and packing tips to ensure your travel goes smoothly. Also, take note of what NOT to pack by visiting this website.
- Notify your bank and credit cards that you will be abroad. Make sure they won’t block your accounts when they see international charges, and ask for phone numbers to call from abroad in the event you have any issues. The numbers on the back won’t always work from overseas.
- Have all medications you may need for the full term & bring a copy of prescriptions (medication, eyeglasses, etc.) and carry it with you in your carry on. Your carry on should also have all important paperwork, phone numbers, and a change of clothes in case your luggage arrives late.
- Make photocopies of your passport/visa, ID, and cards (bank, credit card). Leave one copy of this packet with your parents and bring a set with you in your carry-on. That way, if these items are lost or stolen, they’re much easier to replace.
- Bring your flight confirmation printout to the airport.
- Check the luggage restrictions for your airline before you pack.
- Have some cash on hand to get you through the first few days (you can exchange at the airport if needed, but service fees can be hefty. Banks can generally issue dollars ahead of time if they have notice. Or simply withdraw cash from the ATM directly once you land – this can be easiest)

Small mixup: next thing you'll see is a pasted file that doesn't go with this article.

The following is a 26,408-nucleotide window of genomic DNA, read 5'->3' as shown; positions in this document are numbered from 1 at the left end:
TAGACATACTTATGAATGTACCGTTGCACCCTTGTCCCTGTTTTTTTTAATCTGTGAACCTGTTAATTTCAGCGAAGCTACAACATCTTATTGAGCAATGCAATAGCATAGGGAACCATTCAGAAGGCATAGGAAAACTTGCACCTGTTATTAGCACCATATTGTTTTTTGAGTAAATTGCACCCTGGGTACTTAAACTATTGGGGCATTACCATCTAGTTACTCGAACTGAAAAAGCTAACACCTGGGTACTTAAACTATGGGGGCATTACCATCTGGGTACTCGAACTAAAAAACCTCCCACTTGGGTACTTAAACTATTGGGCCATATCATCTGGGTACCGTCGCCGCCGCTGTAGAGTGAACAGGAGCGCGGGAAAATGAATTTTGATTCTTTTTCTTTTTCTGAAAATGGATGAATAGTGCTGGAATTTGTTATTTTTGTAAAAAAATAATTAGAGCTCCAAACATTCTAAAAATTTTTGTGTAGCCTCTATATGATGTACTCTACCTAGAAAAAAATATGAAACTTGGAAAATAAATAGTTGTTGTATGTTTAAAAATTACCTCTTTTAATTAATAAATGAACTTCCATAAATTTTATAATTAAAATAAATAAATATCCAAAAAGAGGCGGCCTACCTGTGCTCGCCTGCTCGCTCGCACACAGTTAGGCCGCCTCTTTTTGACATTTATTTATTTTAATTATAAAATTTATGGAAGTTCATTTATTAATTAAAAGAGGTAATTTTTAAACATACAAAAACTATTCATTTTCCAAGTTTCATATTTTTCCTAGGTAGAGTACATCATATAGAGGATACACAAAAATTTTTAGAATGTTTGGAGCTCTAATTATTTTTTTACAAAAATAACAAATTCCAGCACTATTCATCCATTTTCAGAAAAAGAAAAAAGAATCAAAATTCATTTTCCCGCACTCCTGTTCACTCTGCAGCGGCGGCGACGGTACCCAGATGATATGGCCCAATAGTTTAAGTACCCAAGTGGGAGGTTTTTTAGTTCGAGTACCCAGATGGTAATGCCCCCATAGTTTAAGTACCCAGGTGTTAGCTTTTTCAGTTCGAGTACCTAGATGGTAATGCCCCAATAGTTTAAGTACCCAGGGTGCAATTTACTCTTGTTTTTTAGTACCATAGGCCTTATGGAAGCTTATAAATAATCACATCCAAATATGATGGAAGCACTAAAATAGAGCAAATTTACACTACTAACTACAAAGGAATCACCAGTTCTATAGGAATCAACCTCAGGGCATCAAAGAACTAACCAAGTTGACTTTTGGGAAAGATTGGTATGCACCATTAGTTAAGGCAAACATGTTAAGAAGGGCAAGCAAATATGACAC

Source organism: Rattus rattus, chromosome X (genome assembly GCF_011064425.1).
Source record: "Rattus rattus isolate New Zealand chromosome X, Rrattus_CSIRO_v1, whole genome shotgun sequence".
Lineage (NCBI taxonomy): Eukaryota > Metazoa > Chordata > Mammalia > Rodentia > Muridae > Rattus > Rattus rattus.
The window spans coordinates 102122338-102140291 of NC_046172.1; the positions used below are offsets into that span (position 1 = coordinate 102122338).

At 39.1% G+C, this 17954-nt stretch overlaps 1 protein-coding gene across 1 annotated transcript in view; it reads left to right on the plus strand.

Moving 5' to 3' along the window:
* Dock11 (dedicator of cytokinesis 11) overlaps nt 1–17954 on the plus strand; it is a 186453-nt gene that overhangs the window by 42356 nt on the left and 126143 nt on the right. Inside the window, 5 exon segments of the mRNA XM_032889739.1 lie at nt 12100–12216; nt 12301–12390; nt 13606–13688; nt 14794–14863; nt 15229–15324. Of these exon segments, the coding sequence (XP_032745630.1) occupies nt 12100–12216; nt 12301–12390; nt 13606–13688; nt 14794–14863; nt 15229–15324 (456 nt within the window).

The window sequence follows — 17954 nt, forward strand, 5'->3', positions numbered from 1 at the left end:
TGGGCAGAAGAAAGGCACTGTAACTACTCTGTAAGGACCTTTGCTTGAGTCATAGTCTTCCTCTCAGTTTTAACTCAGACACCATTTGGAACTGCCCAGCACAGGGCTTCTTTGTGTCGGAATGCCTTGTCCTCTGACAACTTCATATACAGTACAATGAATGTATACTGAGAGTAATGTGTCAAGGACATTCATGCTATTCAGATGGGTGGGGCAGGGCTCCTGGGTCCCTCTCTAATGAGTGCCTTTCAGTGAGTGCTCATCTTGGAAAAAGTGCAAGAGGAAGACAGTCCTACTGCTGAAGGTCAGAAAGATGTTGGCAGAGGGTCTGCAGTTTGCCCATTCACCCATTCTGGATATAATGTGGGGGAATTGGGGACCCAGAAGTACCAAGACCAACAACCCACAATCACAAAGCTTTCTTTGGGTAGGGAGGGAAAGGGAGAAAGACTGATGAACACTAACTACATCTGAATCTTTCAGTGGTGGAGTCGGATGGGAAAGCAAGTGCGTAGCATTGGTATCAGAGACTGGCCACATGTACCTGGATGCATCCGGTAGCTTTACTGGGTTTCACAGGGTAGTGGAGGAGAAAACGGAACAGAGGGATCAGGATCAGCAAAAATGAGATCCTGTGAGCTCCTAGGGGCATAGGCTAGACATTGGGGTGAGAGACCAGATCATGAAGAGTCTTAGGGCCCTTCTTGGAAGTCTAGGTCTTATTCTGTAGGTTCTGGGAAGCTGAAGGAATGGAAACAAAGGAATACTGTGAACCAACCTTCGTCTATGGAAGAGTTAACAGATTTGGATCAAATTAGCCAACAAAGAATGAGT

- Have a copy of your arrival cheat sheet – and leave one with your family!
- Set up a plan of communicating with your family members while abroad—we recommend calling or e-mailing them only once or twice a week while abroad. Your parents will ALWAYS want to talk to you more often than that, but remember that part of studying in another country is putting some distance between you and your old life. You’ll be better for it!
- Buy a journal. Study Away is a profoundly personal experience and Facebook updates alone won’t capture the spirit of what you are doing. Keep a journal that is meant to be just for you.
- Do not plan to use your blow dryers and flat irons that you use currently. Even with a plug adaptor and converter, the higher voltage can destroy (as in burn to a crisp!) your appliances and could potentially knock out power in entire buildings, which isn’t a great way to make friends abroad. If you’re not willing to forgo the blow dryers and flat irons for a few months, then it’s best to purchase local versions that operate on 220 volts once you get abroad.
- Bring a small weekend-size bag/backpack/collapsible duffle bag for trips you’ll take during your time abroad.
- Don’t forget that you cannot bring more than 3 oz. of any liquid in your carry on for your flight overseas. Airport security can be very stringent. Make sure you follow all the rules when it comes to flying!
- If you follow a special diet (vegetarian, kosher, etc.) don’t forget to inform your airline ahead of time. It’s horribly unpleasant to be hungry and thirsty while you’re on a plane and they control when you get meals, so bring some snacks (stay away from fruit, as some countries don’t want you to bring perishable food into their airports). And make sure you have your own water on the flight (though, remember, you can’t take any through security).
- Last but definitely not least, try to pack LIGHT. Layers, layers, layers! You will inevitably come home with more than you started with.